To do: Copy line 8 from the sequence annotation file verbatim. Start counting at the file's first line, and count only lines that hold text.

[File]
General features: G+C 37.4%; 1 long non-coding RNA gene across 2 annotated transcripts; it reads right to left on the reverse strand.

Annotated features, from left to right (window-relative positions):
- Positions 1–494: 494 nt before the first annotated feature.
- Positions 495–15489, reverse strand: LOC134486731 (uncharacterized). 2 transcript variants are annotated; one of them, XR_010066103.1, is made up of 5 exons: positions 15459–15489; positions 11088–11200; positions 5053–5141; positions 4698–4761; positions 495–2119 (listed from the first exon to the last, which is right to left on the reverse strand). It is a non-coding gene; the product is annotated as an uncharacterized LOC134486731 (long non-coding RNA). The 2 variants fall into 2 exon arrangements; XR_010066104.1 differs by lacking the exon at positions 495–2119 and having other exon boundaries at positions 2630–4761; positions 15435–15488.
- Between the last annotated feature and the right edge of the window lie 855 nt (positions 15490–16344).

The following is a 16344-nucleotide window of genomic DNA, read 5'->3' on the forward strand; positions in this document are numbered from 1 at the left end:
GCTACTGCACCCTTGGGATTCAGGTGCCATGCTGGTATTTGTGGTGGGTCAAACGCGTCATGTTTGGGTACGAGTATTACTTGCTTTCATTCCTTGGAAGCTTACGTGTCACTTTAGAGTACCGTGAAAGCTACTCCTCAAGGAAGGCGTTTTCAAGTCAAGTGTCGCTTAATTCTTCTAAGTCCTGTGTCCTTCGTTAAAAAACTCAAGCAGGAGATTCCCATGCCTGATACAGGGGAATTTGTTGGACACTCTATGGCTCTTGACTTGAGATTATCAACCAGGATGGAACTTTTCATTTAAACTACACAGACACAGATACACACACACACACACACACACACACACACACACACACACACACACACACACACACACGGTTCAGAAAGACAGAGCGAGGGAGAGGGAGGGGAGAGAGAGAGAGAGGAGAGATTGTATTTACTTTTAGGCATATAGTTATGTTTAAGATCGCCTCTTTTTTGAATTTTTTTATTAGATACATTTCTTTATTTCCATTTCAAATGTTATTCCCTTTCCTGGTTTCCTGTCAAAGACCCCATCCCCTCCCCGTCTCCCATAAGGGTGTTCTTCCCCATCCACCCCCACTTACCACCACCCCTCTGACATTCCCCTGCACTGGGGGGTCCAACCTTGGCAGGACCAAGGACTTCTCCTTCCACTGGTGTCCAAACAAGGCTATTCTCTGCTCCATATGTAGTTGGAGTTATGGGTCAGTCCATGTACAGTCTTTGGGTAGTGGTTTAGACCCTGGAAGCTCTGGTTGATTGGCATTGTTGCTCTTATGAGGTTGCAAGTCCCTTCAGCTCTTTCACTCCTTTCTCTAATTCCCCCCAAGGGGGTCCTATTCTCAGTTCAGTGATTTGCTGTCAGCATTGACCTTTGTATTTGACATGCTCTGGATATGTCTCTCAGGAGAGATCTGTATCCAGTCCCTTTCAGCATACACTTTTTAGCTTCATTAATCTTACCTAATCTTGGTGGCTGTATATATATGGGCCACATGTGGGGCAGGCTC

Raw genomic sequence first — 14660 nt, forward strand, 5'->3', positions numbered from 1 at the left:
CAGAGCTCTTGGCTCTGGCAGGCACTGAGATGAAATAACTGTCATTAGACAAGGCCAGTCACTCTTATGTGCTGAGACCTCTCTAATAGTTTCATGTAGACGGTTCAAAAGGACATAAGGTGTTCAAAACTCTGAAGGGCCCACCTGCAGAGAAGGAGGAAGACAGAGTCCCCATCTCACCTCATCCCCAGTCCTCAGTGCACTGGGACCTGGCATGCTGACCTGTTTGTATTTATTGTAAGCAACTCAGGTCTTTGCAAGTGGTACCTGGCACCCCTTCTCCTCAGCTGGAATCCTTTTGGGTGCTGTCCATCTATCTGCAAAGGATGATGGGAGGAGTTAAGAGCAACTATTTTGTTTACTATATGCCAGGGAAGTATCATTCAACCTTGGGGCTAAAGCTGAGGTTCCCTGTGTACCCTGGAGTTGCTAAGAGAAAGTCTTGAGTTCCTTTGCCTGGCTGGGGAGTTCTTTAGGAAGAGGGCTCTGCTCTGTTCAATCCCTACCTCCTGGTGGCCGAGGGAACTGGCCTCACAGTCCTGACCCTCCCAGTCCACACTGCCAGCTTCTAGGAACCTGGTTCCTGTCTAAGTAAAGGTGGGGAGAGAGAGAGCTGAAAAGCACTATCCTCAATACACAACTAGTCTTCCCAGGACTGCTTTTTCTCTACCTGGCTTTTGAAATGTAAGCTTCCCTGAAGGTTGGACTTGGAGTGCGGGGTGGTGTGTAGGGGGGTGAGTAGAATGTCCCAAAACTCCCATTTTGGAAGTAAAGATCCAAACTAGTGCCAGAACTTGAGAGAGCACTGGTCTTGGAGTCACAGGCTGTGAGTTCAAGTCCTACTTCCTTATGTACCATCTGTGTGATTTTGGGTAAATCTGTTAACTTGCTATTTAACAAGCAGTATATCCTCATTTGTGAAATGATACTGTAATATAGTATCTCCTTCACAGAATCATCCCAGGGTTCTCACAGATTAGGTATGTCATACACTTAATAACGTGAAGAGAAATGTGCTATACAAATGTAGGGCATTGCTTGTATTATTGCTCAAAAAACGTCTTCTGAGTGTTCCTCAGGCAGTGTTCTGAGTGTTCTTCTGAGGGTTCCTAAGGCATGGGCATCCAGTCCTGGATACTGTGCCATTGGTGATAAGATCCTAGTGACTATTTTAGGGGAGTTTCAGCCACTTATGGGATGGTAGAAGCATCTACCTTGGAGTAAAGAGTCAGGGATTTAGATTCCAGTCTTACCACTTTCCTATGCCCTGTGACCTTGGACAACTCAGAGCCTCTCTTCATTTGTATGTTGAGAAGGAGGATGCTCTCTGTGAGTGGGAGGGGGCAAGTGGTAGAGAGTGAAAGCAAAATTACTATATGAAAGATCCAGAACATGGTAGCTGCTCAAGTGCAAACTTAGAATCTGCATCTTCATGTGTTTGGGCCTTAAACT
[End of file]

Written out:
Raw genomic sequence first — 14660 nt, forward strand, 5'->3', positions numbered from 1 at the left: